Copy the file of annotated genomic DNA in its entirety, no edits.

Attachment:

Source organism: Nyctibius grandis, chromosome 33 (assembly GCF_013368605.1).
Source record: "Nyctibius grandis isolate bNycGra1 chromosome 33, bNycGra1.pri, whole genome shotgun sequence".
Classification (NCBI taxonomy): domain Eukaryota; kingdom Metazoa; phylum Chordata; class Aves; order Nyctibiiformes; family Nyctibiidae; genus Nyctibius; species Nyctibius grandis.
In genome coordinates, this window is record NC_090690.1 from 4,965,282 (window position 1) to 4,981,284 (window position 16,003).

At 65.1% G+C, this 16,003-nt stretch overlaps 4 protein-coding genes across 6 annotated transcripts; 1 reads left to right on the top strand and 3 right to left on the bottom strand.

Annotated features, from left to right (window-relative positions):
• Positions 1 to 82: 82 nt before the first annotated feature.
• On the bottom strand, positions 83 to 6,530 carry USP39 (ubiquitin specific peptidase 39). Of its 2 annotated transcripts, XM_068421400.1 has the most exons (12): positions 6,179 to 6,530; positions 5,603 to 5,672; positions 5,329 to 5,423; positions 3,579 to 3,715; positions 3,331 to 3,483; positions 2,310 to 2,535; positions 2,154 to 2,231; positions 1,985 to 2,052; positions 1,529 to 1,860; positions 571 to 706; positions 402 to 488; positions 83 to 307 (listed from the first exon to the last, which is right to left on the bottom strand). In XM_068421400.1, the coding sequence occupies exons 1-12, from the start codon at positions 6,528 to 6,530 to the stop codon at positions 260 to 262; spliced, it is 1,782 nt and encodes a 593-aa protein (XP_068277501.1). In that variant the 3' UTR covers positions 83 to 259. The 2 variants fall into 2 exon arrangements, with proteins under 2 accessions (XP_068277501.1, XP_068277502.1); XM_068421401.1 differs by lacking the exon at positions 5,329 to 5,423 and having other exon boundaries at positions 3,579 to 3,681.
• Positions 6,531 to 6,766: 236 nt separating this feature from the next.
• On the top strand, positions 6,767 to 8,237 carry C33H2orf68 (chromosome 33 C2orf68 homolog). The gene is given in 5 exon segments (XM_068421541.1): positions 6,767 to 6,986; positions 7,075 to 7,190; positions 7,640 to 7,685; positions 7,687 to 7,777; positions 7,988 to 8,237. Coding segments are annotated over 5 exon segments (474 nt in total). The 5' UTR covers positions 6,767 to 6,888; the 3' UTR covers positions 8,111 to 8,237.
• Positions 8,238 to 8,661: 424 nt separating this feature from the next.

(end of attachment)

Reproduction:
Source organism: Nyctibius grandis, chromosome 33 (assembly GCF_013368605.1).
Source record: "Nyctibius grandis isolate bNycGra1 chromosome 33, bNycGra1.pri, whole genome shotgun sequence".
Classification (NCBI taxonomy): domain Eukaryota; kingdom Metazoa; phylum Chordata; class Aves; order Nyctibiiformes; family Nyctibiidae; genus Nyctibius; species Nyctibius grandis.
In genome coordinates, this window is record NC_090690.1 from 4,965,282 (window position 1) to 4,981,284 (window position 16,003).

At 65.1% G+C, this 16,003-nt stretch overlaps 4 protein-coding genes across 6 annotated transcripts; 1 reads left to right on the top strand and 3 right to left on the bottom strand.

Annotated features, from left to right (window-relative positions):
• Positions 1 to 82: 82 nt before the first annotated feature.
• On the bottom strand, positions 83 to 6,530 carry USP39 (ubiquitin specific peptidase 39). Of its 2 annotated transcripts, XM_068421400.1 has the most exons (12): positions 6,179 to 6,530; positions 5,603 to 5,672; positions 5,329 to 5,423; positions 3,579 to 3,715; positions 3,331 to 3,483; positions 2,310 to 2,535; positions 2,154 to 2,231; positions 1,985 to 2,052; positions 1,529 to 1,860; positions 571 to 706; positions 402 to 488; positions 83 to 307 (listed from the first exon to the last, which is right to left on the bottom strand). In XM_068421400.1, the coding sequence occupies exons 1-12, from the start codon at positions 6,528 to 6,530 to the stop codon at positions 260 to 262; spliced, it is 1,782 nt and encodes a 593-aa protein (XP_068277501.1). In that variant the 3' UTR covers positions 83 to 259. The 2 variants fall into 2 exon arrangements, with proteins under 2 accessions (XP_068277501.1, XP_068277502.1); XM_068421401.1 differs by lacking the exon at positions 5,329 to 5,423 and having other exon boundaries at positions 3,579 to 3,681.
• Positions 6,531 to 6,766: 236 nt separating this feature from the next.
• On the top strand, positions 6,767 to 8,237 carry C33H2orf68 (chromosome 33 C2orf68 homolog). The gene is given in 5 exon segments (XM_068421541.1): positions 6,767 to 6,986; positions 7,075 to 7,190; positions 7,640 to 7,685; positions 7,687 to 7,777; positions 7,988 to 8,237. Coding segments are annotated over 5 exon segments (474 nt in total). The 5' UTR covers positions 6,767 to 6,888; the 3' UTR covers positions 8,111 to 8,237.
• Positions 8,238 to 8,661: 424 nt separating this feature from the next.